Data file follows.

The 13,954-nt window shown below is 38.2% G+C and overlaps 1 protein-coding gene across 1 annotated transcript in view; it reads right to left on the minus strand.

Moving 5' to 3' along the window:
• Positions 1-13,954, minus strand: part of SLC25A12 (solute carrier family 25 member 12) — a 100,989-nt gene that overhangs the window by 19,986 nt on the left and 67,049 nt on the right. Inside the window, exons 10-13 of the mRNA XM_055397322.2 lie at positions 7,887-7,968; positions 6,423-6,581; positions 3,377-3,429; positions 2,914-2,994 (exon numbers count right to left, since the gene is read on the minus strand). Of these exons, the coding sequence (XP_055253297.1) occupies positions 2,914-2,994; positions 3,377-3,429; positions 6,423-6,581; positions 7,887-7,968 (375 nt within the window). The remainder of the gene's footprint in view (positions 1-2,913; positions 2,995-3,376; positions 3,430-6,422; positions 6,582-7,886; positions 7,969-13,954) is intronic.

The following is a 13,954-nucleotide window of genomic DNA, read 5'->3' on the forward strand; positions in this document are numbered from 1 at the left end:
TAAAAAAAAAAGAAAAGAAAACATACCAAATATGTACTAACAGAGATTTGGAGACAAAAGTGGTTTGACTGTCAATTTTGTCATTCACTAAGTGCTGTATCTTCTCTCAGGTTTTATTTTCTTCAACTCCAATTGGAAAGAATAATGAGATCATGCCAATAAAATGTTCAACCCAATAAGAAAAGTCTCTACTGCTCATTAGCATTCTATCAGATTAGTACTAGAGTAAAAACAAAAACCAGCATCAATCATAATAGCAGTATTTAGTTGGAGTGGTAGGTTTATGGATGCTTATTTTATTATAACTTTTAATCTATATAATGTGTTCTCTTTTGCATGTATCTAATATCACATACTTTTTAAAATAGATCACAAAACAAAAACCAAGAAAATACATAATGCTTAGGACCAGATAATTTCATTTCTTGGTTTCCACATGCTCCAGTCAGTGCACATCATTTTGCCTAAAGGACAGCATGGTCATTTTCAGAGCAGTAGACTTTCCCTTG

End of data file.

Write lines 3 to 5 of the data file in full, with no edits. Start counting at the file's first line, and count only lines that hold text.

• Positions 1-13,954, minus strand: part of SLC25A12 (solute carrier family 25 member 12) — a 100,989-nt gene that overhangs the window by 19,986 nt on the left and 67,049 nt on the right. Inside the window, exons 10-13 of the mRNA XM_055397322.2 lie at positions 7,887-7,968; positions 6,423-6,581; positions 3,377-3,429; positions 2,914-2,994 (exon numbers count right to left, since the gene is read on the minus strand). Of these exons, the coding sequence (XP_055253297.1) occupies positions 2,914-2,994; positions 3,377-3,429; positions 6,423-6,581; positions 7,887-7,968 (375 nt within the window). The remainder of the gene's footprint in view (positions 1-2,913; positions 2,995-3,376; positions 3,430-6,422; positions 6,582-7,886; positions 7,969-13,954) is intronic.

The following is a 13,954-nucleotide window of genomic DNA, read 5'->3' on the forward strand; positions in this document are numbered from 1 at the left end:
TAAAAAAAAAAGAAAAGAAAACATACCAAATATGTACTAACAGAGATTTGGAGACAAAAGTGGTTTGACTGTCAATTTTGTCATTCACTAAGTGCTGTATCTTCTCTCAGGTTTTATTTTCTTCAACTCCAATTGGAAAGAATAATGAGATCATGCCAATAAAATGTTCAACCCAATAAGAAAAGTCTCTACTGCTCATTAGCATTCTATCAGATTAGTACTAGAGTAAAAACAAAAACCAGCATCAATCATAATAGCAGTATTTAGTTGGAGTGGTAGGTTTATGGATGCTTATTTTATTATAACTTTTAATCTATATAATGTGTTCTCTTTTGCATGTATCTAATATCACATACTTTTTAAAATAGATCACAAAACAAAAACCAAGAAAATACATAATGCTTAGGACCAGATAATTTCATTTCTTGGTTTCCACATGCTCCAGTCAGTGCACATCATTTTGCCTAAAGGACAGCATGGTCATTTTCAGAGCAGTAGACTTTCCCTTG